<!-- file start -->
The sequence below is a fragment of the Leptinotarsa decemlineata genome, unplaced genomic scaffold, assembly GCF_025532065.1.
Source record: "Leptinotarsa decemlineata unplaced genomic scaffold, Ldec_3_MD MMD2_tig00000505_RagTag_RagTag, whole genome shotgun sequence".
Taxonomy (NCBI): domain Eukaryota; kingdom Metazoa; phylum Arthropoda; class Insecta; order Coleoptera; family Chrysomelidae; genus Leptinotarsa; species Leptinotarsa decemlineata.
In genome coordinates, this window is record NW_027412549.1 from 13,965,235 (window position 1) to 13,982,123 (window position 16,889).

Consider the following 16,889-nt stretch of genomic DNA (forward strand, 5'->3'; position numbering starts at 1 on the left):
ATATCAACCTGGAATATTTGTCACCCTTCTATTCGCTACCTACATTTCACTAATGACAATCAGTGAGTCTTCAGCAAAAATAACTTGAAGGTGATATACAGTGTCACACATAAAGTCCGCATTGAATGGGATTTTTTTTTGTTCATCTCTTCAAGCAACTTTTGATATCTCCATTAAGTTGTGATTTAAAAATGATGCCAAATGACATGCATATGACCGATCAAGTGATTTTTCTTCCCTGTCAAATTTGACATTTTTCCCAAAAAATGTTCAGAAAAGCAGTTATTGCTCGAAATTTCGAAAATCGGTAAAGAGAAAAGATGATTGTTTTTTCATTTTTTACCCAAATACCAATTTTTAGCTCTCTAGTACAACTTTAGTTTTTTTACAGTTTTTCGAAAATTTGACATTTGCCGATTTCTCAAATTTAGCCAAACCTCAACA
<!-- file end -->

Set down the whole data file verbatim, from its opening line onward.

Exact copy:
The sequence below is a fragment of the Leptinotarsa decemlineata genome, unplaced genomic scaffold, assembly GCF_025532065.1.
Source record: "Leptinotarsa decemlineata unplaced genomic scaffold, Ldec_3_MD MMD2_tig00000505_RagTag_RagTag, whole genome shotgun sequence".
Taxonomy (NCBI): domain Eukaryota; kingdom Metazoa; phylum Arthropoda; class Insecta; order Coleoptera; family Chrysomelidae; genus Leptinotarsa; species Leptinotarsa decemlineata.
In genome coordinates, this window is record NW_027412549.1 from 13,965,235 (window position 1) to 13,982,123 (window position 16,889).

Consider the following 16,889-nt stretch of genomic DNA (forward strand, 5'->3'; position numbering starts at 1 on the left):
ATATCAACCTGGAATATTTGTCACCCTTCTATTCGCTACCTACATTTCACTAATGACAATCAGTGAGTCTTCAGCAAAAATAACTTGAAGGTGATATACAGTGTCACACATAAAGTCCGCATTGAATGGGATTTTTTTTTGTTCATCTCTTCAAGCAACTTTTGATATCTCCATTAAGTTGTGATTTAAAAATGATGCCAAATGACATGCATATGACCGATCAAGTGATTTTTCTTCCCTGTCAAATTTGACATTTTTCCCAAAAAATGTTCAGAAAAGCAGTTATTGCTCGAAATTTCGAAAATCGGTAAAGAGAAAAGATGATTGTTTTTTCATTTTTTACCCAAATACCAATTTTTAGCTCTCTAGTACAACTTTAGTTTTTTTACAGTTTTTCGAAAATTTGACATTTGCCGATTTCTCAAATTTAGCCAAACCTCAACA